The Northwest is home to only a few non-English-language newspapers. National media studies say ethnically centered publications are growing in importance. For instance, Spanish-language media in Oregon and Washington deliver key audiences to advertisers.
What do we know in general about non-English media?
A recent study of a Toronto, Ontario-based foreign language publication analyzes the news content and role in the community of one major newspaper, Ming Pao, Toronto’s second-largest Chinese newspaper. The study was released just before Thanksgiving in 2011 by Ryerson University’s School of Journalism.
The study’s authors were curious what role the newspaper had in introducing readers to life in Toronto, a culturally diverse urban center. They examined the amount of local news coverage in Ming Pao, which is published seven days a week and has a daily readership of more than 50,000. Study findings show that:
• The amount of local reporting is dwarfed by news from China; and
• Ming Pao tends to be dominated by local crime news.
"…It [crime news] squeezes out other stories — about local politics, for instance — that are important in terms of informing people so they understand how the local political system works, why they should care and how they can become involved,” said Professor April Lindgren in an article posted on the university’s website.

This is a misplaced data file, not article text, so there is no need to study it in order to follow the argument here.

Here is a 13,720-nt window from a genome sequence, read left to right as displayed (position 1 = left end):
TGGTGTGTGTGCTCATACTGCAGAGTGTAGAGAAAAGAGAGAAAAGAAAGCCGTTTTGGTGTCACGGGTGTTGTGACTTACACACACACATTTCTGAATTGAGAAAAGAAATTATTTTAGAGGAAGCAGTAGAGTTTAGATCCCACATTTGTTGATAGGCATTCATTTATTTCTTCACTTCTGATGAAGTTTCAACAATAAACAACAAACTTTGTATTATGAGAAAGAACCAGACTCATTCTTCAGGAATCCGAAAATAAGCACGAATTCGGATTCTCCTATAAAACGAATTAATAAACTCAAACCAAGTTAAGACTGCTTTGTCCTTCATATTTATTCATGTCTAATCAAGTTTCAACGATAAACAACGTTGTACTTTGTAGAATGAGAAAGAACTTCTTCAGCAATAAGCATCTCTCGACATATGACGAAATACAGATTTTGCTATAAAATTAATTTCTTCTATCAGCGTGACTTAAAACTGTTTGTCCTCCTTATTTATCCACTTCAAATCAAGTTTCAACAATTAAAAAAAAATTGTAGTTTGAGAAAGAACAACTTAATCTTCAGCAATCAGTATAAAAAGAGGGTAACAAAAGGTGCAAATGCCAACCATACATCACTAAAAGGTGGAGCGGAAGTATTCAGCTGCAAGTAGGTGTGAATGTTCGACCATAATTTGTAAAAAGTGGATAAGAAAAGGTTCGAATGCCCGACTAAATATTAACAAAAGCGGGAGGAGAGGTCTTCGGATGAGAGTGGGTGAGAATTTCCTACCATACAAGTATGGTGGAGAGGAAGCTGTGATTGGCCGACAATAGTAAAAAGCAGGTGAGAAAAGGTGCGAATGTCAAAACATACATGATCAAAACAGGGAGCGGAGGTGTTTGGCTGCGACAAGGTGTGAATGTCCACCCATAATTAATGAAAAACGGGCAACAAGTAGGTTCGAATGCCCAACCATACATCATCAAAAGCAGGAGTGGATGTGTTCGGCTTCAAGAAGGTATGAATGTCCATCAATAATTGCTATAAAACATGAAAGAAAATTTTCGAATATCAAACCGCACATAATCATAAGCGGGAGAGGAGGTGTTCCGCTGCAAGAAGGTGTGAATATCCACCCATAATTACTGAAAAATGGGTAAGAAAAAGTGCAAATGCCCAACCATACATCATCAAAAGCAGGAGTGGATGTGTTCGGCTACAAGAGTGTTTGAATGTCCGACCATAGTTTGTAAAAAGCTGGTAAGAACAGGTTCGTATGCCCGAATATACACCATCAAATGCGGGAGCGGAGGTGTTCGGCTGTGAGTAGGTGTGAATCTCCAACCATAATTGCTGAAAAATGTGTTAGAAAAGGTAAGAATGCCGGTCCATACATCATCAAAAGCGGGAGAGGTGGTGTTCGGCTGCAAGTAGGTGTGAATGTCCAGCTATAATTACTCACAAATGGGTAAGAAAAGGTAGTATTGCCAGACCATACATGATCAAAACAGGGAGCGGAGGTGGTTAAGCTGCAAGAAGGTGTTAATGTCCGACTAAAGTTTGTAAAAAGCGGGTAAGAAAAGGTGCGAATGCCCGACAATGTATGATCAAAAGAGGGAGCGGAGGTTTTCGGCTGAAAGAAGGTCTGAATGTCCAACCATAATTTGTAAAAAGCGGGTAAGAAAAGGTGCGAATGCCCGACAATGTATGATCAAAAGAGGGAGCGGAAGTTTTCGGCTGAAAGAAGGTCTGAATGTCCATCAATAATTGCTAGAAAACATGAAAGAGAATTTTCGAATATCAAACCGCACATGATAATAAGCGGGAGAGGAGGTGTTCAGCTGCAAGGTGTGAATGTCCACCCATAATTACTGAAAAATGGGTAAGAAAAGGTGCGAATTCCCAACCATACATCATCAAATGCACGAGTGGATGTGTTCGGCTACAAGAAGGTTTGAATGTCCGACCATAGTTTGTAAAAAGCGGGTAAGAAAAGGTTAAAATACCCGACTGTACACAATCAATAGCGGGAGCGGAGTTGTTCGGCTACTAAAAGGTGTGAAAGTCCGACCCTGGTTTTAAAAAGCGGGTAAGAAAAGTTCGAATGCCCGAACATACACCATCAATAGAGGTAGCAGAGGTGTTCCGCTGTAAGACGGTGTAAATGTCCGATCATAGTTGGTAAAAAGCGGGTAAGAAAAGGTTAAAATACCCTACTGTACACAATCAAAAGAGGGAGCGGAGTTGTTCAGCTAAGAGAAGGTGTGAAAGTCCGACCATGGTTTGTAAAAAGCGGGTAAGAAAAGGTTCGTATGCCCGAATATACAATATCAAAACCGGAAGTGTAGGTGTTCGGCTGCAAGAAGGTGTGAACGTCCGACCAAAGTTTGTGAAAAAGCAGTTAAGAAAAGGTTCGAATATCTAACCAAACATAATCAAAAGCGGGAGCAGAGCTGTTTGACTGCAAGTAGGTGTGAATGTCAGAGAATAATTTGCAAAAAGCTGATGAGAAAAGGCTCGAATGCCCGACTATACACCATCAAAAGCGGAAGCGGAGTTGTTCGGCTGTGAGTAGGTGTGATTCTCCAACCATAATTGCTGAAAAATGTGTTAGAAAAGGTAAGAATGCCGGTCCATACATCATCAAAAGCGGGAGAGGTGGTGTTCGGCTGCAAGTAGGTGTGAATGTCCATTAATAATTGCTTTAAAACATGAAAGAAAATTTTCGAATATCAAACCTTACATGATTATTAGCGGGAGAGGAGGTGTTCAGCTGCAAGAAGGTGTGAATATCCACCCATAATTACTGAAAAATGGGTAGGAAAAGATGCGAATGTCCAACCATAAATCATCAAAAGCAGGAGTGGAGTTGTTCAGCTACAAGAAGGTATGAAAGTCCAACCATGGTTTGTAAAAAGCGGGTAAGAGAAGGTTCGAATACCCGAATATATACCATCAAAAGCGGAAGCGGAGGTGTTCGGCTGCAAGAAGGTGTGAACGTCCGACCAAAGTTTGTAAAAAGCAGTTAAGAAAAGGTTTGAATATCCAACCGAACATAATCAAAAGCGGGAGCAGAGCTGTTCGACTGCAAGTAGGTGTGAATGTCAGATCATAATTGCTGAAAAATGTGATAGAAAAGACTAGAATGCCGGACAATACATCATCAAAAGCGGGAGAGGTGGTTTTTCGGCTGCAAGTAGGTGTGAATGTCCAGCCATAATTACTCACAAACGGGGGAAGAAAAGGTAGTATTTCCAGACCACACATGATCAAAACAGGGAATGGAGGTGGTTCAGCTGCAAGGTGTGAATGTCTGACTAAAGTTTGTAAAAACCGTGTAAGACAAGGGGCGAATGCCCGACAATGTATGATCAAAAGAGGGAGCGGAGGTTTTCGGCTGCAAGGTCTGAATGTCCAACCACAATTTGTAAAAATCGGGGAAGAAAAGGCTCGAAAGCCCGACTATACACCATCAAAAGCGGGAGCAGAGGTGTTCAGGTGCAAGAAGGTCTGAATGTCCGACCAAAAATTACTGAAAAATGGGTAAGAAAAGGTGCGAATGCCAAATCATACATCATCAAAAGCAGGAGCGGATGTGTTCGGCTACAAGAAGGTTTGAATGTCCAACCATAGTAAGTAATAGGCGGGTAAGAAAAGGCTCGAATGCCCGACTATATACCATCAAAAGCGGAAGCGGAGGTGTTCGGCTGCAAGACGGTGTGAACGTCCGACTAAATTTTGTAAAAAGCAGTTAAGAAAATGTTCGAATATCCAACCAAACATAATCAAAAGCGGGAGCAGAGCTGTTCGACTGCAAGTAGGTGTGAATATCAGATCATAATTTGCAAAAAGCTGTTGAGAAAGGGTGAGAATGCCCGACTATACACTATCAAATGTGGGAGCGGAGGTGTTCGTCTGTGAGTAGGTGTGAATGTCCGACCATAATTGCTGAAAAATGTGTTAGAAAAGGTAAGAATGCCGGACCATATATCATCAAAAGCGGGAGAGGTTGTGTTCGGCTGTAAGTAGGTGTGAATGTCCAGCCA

“Media has a big role to play in creating a sense of place for readers – how people feel about a place, how they understand it and what goes on there,” said Lindgren. “When people come to Canada they have a sense of what their home country is like but they don’t really know what they are getting into in their adopted city.”
“Reading a newspaper doesn’t tell you what to think, but it plays a role in suggesting what readers think about,” added Lindgren.
Lindgren is considering a possible role for the journalism school to play in helping ethnically centered newspapers.
“In reflecting on this research,” Lindgren says in the web story, “there are some simple, cost-effective ways to achieve a better balance in news coverage. A great first step would be to feature more general Toronto area news on the front page.”
Lindgren said she is interested in exploring possibilities for the School of Journalism to work more closely with ethnic media outlets such as Ming Pao to better understand the constraints they face when it comes to reporting on local news. She also is expanding her study to examine the local news content of Toronto-area Punjabi, Korean and Russian-language newspapers.
Academic aid for non-English media is an intriguing idea. Sounds like a challenge for the University of Oregon to consider.